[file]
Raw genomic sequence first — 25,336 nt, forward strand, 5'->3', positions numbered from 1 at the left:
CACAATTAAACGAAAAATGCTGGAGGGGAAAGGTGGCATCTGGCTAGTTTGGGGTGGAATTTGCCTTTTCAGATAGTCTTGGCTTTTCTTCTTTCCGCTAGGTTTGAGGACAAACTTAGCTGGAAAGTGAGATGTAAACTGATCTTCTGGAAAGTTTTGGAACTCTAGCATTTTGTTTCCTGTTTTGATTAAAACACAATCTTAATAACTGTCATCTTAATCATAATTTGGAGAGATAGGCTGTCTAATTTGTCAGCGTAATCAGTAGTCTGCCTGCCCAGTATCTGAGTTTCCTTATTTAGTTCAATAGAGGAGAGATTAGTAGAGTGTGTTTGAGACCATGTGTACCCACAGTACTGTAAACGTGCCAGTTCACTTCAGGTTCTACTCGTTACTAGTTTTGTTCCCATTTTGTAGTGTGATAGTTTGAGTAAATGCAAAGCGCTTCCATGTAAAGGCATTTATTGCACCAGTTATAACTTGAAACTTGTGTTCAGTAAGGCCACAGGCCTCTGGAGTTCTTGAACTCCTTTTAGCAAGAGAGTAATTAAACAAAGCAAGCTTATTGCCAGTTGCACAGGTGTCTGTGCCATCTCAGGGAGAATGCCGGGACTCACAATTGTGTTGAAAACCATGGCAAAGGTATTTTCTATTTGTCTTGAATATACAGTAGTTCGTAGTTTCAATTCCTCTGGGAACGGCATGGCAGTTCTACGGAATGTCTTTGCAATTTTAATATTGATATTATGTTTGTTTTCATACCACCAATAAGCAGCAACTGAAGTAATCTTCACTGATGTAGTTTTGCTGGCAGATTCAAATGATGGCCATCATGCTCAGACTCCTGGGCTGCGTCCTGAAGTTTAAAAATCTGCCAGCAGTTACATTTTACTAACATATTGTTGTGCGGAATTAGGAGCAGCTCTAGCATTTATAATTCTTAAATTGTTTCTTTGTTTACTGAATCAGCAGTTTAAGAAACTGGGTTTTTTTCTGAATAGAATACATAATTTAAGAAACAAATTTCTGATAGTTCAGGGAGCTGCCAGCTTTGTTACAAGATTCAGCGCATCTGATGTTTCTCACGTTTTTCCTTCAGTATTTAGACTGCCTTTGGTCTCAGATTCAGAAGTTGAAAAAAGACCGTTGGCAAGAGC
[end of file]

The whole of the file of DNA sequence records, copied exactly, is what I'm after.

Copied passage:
Raw genomic sequence first — 25,336 nt, forward strand, 5'->3', positions numbered from 1 at the left:
CACAATTAAACGAAAAATGCTGGAGGGGAAAGGTGGCATCTGGCTAGTTTGGGGTGGAATTTGCCTTTTCAGATAGTCTTGGCTTTTCTTCTTTCCGCTAGGTTTGAGGACAAACTTAGCTGGAAAGTGAGATGTAAACTGATCTTCTGGAAAGTTTTGGAACTCTAGCATTTTGTTTCCTGTTTTGATTAAAACACAATCTTAATAACTGTCATCTTAATCATAATTTGGAGAGATAGGCTGTCTAATTTGTCAGCGTAATCAGTAGTCTGCCTGCCCAGTATCTGAGTTTCCTTATTTAGTTCAATAGAGGAGAGATTAGTAGAGTGTGTTTGAGACCATGTGTACCCACAGTACTGTAAACGTGCCAGTTCACTTCAGGTTCTACTCGTTACTAGTTTTGTTCCCATTTTGTAGTGTGATAGTTTGAGTAAATGCAAAGCGCTTCCATGTAAAGGCATTTATTGCACCAGTTATAACTTGAAACTTGTGTTCAGTAAGGCCACAGGCCTCTGGAGTTCTTGAACTCCTTTTAGCAAGAGAGTAATTAAACAAAGCAAGCTTATTGCCAGTTGCACAGGTGTCTGTGCCATCTCAGGGAGAATGCCGGGACTCACAATTGTGTTGAAAACCATGGCAAAGGTATTTTCTATTTGTCTTGAATATACAGTAGTTCGTAGTTTCAATTCCTCTGGGAACGGCATGGCAGTTCTACGGAATGTCTTTGCAATTTTAATATTGATATTATGTTTGTTTTCATACCACCAATAAGCAGCAACTGAAGTAATCTTCACTGATGTAGTTTTGCTGGCAGATTCAAATGATGGCCATCATGCTCAGACTCCTGGGCTGCGTCCTGAAGTTTAAAAATCTGCCAGCAGTTACATTTTACTAACATATTGTTGTGCGGAATTAGGAGCAGCTCTAGCATTTATAATTCTTAAATTGTTTCTTTGTTTACTGAATCAGCAGTTTAAGAAACTGGGTTTTTTTCTGAATAGAATACATAATTTAAGAAACAAATTTCTGATAGTTCAGGGAGCTGCCAGCTTTGTTACAAGATTCAGCGCATCTGATGTTTCTCACGTTTTTCCTTCAGTATTTAGACTGCCTTTGGTCTCAGATTCAGAAGTTGAAAAAAGACCGTTGGCAAGAGC